Contrary to what most people think, a police officer is not supposed to pull you over for driving under the influence in Washington based on a hunch alone. There is supposed to be a viable cause – which is known as “reasonable suspicion” – for the stop. Whether you were pulled over for a traffic infraction like running a red light or something like a non-working headlight, the officer who flagged you can’t have done so primarily because he or she thought you’d been drinking.
Nevertheless, if you were pulled over because the officer had a valid reason to suspect you were driving under the influence, how knowledgeable you are about your rights at that time and how you behave, speak and act is crucial for any DUI defense you may need to plan with your criminal defense lawyer in Marysville.
At the onset, keep in mind that the officer’s first goal will be to find evidence that you’ve been drinking and driving. Your encounter will go beyond just producing your license and registration because the officer will be gathering evidence against you at every turn in his or her efforts that demonstrate that you’re under the influence and in violation of Washington’s DUI laws.
For example, if you’re fumbling around in your glove box for your legal documents, this could suggest that you’re off kilter and therefore under the influence. Get these documents together before the officer is at your car. Once he or she does come to your car door, roll the window down and act accordingly. Don’t present yourself as argumentative or threatening, and be polite the entire time. You’ve got to keep in mind that the officer is watching every single move you make from this point on, and how you act will directly impact his or her actions toward you.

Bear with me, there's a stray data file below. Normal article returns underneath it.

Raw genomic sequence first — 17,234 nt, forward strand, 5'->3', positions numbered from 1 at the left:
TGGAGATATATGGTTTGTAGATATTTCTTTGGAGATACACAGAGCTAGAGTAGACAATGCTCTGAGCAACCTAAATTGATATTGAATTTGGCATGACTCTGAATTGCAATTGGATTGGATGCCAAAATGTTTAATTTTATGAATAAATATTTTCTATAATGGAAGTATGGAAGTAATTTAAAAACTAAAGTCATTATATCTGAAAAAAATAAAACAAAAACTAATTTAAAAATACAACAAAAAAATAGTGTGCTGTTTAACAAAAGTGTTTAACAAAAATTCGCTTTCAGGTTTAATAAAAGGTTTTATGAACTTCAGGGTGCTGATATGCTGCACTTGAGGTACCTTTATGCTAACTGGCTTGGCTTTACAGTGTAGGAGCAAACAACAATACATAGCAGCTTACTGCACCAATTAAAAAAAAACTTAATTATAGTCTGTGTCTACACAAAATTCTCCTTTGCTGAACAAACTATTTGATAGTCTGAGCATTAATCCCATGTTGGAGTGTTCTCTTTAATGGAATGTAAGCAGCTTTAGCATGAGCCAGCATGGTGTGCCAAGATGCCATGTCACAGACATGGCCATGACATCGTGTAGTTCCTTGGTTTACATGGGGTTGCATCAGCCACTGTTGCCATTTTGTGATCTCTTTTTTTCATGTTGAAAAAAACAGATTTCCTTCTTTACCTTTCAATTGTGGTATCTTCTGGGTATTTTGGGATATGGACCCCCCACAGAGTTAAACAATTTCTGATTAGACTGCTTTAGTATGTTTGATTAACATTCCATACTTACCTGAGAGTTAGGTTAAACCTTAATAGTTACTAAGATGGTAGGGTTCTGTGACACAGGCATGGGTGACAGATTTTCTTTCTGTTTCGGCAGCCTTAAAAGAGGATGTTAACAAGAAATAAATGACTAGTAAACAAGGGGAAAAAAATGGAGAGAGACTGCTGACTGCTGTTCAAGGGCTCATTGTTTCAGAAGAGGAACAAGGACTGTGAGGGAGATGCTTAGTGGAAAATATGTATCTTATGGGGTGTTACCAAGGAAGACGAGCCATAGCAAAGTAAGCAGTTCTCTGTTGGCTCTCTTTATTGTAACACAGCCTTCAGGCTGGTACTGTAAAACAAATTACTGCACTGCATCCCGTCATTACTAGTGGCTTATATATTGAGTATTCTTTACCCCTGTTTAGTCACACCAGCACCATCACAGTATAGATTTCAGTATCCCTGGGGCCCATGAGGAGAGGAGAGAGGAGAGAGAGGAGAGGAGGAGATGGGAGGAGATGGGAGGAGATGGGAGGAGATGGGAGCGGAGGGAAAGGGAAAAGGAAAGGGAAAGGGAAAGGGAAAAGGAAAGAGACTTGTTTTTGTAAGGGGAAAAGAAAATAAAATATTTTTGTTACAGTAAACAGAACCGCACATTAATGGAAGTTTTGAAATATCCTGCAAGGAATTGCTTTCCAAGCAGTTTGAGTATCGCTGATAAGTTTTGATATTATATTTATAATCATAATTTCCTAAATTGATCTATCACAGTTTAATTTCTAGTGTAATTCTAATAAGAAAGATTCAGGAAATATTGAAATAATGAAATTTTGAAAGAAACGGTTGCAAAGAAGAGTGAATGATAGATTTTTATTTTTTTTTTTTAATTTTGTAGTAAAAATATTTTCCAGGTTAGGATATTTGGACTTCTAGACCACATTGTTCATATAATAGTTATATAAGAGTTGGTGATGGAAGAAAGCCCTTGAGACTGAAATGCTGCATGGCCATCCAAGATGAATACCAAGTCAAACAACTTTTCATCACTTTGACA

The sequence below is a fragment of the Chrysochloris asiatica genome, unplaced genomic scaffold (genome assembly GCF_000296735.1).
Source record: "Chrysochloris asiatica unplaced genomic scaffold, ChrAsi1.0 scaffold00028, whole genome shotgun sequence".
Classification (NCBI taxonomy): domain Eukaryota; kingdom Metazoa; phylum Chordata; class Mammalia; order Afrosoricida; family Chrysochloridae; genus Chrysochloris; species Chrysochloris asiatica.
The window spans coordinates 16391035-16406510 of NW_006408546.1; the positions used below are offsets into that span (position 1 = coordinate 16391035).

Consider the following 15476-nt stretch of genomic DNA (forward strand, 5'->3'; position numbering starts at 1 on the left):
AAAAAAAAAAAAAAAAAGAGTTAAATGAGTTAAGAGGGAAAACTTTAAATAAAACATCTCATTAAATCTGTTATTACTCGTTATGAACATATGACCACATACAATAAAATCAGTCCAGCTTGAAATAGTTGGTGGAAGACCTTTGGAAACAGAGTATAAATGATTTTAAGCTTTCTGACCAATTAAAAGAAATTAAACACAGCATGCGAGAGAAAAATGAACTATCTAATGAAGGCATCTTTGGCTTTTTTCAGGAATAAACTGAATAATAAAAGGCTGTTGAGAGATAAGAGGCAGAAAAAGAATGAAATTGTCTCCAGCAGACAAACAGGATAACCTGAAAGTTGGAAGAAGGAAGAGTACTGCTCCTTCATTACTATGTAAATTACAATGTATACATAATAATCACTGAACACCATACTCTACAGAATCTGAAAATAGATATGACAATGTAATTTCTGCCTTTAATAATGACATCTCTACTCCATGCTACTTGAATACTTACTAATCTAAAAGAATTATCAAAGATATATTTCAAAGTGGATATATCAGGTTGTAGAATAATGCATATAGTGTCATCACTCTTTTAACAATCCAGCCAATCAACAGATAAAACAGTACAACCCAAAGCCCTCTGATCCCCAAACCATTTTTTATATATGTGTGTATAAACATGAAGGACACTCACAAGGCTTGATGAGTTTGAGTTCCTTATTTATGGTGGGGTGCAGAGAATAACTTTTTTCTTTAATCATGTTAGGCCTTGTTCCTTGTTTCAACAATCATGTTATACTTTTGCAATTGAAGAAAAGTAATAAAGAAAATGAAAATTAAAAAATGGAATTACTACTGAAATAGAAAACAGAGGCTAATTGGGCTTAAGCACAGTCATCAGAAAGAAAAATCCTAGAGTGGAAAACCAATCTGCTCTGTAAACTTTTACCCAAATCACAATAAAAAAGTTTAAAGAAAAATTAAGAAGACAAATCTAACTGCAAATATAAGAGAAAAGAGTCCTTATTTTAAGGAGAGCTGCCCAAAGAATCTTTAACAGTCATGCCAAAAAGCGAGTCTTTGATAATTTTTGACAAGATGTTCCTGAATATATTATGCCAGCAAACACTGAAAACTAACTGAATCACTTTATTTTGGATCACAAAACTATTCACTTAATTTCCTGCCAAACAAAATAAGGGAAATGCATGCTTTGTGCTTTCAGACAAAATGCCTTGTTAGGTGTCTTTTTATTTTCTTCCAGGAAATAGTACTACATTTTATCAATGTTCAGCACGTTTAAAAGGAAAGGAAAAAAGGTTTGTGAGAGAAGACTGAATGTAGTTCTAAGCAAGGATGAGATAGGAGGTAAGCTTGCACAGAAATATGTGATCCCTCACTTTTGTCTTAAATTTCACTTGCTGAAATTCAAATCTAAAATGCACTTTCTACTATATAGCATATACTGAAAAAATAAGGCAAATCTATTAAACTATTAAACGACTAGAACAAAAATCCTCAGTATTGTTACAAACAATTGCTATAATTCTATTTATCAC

Should the officer suspect you’ve been drinking, he or she may ask you to get out of the car and do a field sobriety test. In the State of Washington, this is a strictly voluntary test, so you don’t have to do it, although the officer may not be very forthcoming with this information. At this point, you should ask to talk to a criminal defense lawyer in Marysville because even though the tests are voluntary, your refusal to do them can be admitted against you in court.
If you do refuse the field tests, the officer can arrest you for DUI depending on how suspicious he or she grows because of your behavior, actions and general state. The other type of test that can be done on scene is the portable breath test. Like the field test, you can refuse this. However, this test is not admissible as evidence in court to convict, although its results can give the officer probable cause to arrest you. If you refuse the breath test, it is likely that you will be arrested.
When you’re taken into custody, you need to speak to an attorney as soon as possible. As the Miranda Rights famously state, what you say can be used against you in court later, which is why you should only say that you want to speak to an attorney. The rights can be confusing in the sense that they seem to imply you need to see the judge before you can talk to an attorney – “one will be appointed for you” – this is not true. You can speak to an attorney right after your arrest, but you need to tell law enforcement officers that you want to exercise that right, and that should be the end of any discussions you have with them.
Being convicted of a DUI means mandatory fines and jail time. It also goes on your record and your driving history and will affect your ability to work in certain fields. That’s why it’s important to retain the services of an experienced criminal attorney in Washington who will be by your side during the process, explaining your options, and protecting your rights. With so much on the line, you simply can’t leave your DUI defense to chance.